Is Dr. misdiagnosing pts on purpose for financial gain. Advice please.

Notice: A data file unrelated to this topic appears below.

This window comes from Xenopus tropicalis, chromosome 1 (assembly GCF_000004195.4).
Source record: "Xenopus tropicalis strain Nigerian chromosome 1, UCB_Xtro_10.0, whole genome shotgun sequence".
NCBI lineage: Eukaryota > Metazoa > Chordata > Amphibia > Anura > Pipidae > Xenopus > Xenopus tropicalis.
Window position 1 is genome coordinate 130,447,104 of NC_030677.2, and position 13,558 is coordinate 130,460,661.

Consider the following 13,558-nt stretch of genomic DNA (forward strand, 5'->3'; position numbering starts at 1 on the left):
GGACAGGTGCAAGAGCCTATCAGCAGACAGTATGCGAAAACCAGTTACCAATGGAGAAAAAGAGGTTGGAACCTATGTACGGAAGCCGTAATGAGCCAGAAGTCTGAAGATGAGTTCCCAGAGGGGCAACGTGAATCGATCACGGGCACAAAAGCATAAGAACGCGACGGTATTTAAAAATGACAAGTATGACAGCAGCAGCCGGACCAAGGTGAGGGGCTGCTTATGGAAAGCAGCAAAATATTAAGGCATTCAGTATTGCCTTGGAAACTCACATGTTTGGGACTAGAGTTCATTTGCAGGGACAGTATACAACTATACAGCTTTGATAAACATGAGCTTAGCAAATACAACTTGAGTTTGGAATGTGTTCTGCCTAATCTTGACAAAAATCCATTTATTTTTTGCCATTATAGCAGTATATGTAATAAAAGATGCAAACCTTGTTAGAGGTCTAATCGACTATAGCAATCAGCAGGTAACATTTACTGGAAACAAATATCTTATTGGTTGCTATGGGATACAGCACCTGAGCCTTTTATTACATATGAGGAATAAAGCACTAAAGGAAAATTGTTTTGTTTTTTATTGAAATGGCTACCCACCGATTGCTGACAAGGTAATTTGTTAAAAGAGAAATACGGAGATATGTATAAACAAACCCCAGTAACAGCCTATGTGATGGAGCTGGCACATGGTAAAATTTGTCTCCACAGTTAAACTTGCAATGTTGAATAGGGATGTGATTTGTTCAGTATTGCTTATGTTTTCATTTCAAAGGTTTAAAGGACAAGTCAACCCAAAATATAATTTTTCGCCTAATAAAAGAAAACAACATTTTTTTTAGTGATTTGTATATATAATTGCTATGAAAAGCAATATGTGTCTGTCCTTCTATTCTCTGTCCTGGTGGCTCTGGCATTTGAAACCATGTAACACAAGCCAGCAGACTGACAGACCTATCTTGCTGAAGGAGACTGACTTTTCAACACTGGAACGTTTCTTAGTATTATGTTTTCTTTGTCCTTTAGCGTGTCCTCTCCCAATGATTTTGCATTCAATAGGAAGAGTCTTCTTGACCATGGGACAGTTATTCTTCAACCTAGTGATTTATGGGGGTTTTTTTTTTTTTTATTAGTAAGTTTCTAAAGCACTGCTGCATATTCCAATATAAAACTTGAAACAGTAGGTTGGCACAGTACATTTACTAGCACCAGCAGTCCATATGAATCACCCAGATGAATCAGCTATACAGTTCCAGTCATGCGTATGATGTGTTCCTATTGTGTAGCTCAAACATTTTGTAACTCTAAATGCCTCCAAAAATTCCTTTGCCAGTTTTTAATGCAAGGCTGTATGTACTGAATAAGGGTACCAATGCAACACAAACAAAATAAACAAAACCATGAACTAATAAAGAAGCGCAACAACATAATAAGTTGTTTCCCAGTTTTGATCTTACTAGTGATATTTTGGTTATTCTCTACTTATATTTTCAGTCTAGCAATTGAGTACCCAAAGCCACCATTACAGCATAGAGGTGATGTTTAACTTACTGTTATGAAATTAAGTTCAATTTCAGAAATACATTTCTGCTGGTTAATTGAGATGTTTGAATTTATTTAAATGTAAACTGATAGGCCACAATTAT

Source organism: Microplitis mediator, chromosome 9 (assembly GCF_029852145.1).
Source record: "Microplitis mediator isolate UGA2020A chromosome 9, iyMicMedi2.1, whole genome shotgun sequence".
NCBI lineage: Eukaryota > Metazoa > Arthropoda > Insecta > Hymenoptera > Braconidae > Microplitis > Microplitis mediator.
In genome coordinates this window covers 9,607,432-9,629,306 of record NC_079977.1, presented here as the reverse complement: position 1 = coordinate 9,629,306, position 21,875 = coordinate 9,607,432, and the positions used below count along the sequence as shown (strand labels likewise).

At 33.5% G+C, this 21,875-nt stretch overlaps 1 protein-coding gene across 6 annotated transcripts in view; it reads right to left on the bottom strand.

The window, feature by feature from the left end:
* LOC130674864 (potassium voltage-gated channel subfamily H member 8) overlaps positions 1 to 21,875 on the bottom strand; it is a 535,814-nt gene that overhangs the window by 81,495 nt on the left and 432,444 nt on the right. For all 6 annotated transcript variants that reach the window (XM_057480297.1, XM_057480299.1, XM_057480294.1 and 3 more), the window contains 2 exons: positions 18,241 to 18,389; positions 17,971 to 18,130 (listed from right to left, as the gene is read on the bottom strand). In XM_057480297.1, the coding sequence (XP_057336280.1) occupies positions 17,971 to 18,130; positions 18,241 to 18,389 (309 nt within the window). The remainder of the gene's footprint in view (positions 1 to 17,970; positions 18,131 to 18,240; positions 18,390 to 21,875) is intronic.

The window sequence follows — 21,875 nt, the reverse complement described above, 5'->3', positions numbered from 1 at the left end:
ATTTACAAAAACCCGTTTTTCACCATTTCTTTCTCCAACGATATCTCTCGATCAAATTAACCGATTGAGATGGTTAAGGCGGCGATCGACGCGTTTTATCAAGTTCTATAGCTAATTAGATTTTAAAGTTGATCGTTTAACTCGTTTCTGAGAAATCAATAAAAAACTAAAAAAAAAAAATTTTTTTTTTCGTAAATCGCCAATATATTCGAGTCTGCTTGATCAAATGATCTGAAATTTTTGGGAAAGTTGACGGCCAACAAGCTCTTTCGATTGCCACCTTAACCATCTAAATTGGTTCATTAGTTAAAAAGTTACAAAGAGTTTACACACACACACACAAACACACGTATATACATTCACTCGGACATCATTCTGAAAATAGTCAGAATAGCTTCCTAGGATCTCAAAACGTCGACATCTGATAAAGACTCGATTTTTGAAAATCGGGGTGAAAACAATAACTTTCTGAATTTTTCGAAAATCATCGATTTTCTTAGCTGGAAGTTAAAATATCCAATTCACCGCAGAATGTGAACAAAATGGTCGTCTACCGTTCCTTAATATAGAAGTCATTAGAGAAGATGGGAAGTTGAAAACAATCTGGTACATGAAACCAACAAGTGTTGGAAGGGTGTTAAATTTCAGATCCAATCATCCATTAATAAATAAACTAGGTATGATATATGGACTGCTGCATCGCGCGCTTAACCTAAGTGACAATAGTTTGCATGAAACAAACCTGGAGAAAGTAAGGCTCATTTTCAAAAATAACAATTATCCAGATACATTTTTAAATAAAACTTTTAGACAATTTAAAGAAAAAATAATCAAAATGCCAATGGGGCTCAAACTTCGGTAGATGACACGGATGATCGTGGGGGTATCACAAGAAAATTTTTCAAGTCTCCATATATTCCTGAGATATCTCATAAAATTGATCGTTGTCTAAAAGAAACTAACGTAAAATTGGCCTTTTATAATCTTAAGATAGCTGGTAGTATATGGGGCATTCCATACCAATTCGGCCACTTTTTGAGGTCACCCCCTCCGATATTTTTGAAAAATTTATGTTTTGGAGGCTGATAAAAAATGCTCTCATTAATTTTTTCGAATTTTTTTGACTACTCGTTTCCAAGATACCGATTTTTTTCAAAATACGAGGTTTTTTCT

1. I am an RN with 13 years of med/surg and ER nursing experience. I don't claim to be an expert in cardiology, but I think that a cardiologist at my hospital may be misdiagnosing patients on purpose for financial gain. Here is the situation that keeps repeating itself. Our cardiologist is in the process of building a new home. He has asked his fellow Dr.s to refer more patients to him because he needs the extra income now. A patient comes into the ER c/o chest tightness and SOB. They have a long standing hx of COPD and/or CHF. EKG shows non-Q wave MI, age undetermined. Labs generally show essentially negative cardiac markers. Occasionally it may show mildly elevated troponin (well below AMI cutoff level), or mildly elevated CKMB with all other levels normal. The patient will automatically be refered to this Dr. for admission, and he will act as attending Dr. Even if CXR shows severe COPD, CHF or pneumonia, he doesn't treat them for this. His admitting dx is always the same- Acute non-Q wave MI. While he is concentrated on EKG's, serial cardiac markers, Heparin and Beta-blockers, the pt is in severe life-threatening resp distress. They are sometimes literally drowning. He usually refuses to order Lasix stating that they are dehydrated. In my opinion, they will sooner die from resp failure than from dehydration. He won't listen to us nurses when we request certain orders such as Lasix or Solu-Medrol. I have cared for 3 such patients who eventually had to be intubated when it could have been prevented if they had recieved the proper tx. All 3 did survive, but only because once intubated they were transferred to another hospital under a different Dr.'s care. In one case, when the pt's ABGs improved once on the vent, he said, "See, he didn't need to be intubated." Is he blind or just plain stupid and negligent. He has refused to let a pt's primary Dr. assume her care after she and her family requested it. I wasn't working that day, but 2 members of the Ethic's committee were involved in caring for this pt, and neither of them did anything about it. The problem we have had with incidences involving Dr.s in the past has been that administration has covered for them and threatened reprimands to anyone who speaks against these Dr.s. It is a very small rural hospital which has a hard time recruiting Dr.s, and they don't want to lose the few they have. I have to do something or else I won't be able to live with myself if someone dies because of him. Advice please.